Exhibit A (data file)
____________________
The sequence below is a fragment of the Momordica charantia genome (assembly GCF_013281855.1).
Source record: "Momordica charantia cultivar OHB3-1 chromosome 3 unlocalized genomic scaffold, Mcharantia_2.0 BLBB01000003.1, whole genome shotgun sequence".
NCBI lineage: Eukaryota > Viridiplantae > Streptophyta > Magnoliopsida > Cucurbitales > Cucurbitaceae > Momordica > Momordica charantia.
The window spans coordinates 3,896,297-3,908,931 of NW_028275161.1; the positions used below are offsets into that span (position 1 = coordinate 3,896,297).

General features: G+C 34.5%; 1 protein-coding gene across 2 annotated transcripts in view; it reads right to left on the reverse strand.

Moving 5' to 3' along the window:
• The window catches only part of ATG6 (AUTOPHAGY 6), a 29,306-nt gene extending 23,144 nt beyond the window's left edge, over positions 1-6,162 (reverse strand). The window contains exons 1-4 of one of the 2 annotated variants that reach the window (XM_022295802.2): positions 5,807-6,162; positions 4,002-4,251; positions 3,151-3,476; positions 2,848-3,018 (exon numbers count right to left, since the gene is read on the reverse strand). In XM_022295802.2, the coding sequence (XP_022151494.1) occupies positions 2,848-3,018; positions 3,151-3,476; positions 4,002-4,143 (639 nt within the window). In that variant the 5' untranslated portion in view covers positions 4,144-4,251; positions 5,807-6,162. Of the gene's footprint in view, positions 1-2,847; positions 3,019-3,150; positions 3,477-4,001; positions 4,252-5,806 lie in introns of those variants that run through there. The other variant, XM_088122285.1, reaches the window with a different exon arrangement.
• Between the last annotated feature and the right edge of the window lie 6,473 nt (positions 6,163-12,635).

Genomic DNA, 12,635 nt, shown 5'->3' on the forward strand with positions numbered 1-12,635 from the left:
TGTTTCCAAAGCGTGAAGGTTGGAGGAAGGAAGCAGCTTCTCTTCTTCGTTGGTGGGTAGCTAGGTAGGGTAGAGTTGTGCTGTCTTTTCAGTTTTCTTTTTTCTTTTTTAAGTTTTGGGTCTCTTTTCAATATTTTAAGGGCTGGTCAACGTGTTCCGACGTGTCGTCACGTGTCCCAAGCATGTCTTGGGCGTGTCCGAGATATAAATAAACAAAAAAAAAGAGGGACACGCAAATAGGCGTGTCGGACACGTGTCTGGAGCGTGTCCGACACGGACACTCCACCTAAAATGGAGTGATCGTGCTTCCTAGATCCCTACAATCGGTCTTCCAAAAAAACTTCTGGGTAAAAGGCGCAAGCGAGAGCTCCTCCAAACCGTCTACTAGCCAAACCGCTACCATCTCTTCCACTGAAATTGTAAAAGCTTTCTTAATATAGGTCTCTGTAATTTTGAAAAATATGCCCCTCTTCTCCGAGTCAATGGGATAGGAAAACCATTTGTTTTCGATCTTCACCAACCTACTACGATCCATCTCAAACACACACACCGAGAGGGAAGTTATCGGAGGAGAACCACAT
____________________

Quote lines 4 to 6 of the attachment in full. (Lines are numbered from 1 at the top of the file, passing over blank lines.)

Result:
The window spans coordinates 3,896,297-3,908,931 of NW_028275161.1; the positions used below are offsets into that span (position 1 = coordinate 3,896,297).

General features: G+C 34.5%; 1 protein-coding gene across 2 annotated transcripts in view; it reads right to left on the reverse strand.

Moving 5' to 3' along the window: